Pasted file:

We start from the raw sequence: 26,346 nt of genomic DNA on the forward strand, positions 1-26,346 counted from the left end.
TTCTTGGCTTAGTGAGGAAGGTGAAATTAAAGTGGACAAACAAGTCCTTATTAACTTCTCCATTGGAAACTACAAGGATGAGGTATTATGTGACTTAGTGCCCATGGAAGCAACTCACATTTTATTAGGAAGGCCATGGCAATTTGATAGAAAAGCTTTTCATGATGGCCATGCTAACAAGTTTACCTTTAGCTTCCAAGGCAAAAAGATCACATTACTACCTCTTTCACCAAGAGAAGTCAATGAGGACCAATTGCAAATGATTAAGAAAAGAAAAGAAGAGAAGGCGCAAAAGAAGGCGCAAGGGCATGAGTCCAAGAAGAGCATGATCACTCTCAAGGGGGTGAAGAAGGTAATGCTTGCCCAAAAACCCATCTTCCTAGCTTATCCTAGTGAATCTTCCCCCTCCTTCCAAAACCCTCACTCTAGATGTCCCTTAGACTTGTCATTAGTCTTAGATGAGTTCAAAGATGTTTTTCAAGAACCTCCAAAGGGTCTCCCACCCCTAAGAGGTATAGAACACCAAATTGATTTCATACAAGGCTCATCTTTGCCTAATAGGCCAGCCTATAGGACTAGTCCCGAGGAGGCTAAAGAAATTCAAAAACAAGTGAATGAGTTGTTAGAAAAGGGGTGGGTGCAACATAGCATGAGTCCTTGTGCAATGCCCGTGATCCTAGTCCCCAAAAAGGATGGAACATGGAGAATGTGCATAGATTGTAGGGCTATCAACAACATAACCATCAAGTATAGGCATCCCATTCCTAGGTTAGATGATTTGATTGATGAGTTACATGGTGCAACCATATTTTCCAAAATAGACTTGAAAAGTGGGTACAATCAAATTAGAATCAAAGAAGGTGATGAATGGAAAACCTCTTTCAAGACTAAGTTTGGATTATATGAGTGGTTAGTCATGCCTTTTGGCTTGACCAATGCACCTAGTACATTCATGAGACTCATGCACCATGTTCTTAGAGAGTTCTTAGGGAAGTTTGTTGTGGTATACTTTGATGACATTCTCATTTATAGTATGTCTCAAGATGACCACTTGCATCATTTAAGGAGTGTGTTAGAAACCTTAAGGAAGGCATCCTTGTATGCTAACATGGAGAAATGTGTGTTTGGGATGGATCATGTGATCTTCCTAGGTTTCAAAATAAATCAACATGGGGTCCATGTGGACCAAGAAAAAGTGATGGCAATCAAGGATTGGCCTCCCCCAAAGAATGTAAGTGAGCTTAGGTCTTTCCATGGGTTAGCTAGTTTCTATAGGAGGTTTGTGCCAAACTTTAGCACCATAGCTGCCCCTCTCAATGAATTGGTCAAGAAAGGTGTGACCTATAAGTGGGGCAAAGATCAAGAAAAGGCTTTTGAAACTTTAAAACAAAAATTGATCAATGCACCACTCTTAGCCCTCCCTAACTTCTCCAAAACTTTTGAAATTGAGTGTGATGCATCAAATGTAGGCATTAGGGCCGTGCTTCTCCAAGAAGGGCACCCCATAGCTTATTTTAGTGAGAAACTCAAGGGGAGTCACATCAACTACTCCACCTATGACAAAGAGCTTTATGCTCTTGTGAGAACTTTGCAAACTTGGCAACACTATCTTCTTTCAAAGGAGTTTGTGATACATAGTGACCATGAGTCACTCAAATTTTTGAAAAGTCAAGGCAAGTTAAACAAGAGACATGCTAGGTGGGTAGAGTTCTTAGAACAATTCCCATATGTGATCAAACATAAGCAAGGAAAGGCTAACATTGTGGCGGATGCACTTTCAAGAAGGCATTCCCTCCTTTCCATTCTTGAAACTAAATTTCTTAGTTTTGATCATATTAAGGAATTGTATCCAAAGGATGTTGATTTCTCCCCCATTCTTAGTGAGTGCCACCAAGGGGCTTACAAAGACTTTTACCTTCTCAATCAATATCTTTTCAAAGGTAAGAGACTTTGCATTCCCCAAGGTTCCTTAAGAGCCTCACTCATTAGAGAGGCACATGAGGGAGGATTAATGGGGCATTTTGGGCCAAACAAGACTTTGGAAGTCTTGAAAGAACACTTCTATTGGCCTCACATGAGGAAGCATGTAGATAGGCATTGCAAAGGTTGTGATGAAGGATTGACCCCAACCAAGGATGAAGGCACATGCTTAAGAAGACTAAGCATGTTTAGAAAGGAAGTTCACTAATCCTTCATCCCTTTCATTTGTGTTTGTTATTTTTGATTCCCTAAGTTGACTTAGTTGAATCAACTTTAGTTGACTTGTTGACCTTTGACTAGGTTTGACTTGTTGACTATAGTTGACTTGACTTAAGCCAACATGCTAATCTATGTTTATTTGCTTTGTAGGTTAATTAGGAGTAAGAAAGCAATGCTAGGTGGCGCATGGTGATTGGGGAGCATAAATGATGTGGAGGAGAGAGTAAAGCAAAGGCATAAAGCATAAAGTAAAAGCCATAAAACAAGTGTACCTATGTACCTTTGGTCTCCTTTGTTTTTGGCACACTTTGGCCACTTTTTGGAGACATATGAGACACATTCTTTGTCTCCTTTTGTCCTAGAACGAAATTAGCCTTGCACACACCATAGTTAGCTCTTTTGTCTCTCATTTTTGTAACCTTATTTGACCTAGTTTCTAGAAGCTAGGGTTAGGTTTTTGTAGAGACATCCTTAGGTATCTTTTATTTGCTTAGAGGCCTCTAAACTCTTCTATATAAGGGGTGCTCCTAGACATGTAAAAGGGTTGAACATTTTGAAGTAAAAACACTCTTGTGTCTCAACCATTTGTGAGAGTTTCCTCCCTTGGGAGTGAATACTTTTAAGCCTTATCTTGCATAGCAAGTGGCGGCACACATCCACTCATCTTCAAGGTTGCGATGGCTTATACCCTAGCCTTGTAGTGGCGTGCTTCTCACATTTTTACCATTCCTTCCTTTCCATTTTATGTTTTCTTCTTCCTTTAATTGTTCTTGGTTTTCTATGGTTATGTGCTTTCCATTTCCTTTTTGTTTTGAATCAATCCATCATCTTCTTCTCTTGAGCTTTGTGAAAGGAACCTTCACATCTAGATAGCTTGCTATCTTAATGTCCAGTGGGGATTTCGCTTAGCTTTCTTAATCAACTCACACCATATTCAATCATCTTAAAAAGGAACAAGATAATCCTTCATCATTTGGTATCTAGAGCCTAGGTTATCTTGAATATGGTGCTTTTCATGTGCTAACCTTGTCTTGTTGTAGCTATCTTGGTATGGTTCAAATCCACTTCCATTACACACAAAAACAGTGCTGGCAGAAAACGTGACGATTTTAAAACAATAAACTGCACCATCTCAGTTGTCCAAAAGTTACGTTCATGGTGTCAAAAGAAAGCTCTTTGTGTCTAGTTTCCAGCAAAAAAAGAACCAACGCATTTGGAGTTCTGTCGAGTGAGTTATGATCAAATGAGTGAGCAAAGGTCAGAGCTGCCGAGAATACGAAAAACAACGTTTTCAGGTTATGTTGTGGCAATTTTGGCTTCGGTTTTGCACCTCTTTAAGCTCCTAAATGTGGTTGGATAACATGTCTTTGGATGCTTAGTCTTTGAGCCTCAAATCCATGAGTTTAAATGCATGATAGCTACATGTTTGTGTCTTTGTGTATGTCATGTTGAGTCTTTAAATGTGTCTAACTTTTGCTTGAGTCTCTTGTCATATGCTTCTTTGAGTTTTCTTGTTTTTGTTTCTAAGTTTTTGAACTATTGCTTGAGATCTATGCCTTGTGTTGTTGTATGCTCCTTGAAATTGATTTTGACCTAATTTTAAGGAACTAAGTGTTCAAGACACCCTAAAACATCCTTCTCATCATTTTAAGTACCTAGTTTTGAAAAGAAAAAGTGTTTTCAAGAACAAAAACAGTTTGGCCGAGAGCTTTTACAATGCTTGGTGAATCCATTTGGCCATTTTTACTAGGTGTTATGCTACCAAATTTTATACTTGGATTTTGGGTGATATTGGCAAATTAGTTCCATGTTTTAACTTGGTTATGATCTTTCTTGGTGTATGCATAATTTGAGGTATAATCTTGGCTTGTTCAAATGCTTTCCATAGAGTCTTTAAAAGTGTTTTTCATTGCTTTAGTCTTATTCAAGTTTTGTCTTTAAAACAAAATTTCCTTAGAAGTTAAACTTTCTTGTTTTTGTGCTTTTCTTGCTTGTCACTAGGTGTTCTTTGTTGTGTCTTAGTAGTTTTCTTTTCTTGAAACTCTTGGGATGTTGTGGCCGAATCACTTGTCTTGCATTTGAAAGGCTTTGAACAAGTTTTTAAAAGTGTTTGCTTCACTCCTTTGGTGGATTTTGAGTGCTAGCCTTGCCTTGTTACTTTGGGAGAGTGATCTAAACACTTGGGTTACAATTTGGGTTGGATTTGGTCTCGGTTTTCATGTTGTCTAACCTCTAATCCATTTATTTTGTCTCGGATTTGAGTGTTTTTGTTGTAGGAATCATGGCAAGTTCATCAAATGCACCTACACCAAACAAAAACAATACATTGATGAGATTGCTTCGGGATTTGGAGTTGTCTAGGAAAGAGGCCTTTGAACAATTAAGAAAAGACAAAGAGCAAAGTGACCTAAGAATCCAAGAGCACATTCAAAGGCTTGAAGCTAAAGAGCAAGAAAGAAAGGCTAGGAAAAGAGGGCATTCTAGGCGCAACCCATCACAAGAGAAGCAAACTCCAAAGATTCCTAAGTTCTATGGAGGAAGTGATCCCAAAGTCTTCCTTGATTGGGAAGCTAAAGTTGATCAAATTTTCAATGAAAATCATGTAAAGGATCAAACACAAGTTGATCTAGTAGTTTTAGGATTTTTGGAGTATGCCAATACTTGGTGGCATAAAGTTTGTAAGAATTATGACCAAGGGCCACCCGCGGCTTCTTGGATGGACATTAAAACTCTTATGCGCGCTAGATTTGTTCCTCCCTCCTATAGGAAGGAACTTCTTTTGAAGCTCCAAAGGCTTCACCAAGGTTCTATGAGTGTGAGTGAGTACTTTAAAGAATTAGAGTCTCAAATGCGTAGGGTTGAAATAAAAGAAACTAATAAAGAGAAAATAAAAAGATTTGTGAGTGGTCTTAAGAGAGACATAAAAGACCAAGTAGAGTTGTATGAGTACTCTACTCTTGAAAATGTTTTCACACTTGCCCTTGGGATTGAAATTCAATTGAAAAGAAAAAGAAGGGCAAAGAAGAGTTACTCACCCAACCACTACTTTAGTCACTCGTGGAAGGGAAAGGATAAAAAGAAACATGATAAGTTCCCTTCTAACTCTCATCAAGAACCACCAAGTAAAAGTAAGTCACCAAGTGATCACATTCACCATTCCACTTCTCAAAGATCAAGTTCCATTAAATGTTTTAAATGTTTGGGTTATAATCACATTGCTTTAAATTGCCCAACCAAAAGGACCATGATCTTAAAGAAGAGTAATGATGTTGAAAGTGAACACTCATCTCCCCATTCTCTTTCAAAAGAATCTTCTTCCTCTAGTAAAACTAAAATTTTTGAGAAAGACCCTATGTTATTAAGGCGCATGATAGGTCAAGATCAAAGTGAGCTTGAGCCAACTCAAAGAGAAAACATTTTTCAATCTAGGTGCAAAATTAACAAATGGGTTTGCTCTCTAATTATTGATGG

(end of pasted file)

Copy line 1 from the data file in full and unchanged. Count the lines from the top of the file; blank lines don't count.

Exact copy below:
We start from the raw sequence: 26,346 nt of genomic DNA on the forward strand, positions 1-26,346 counted from the left end.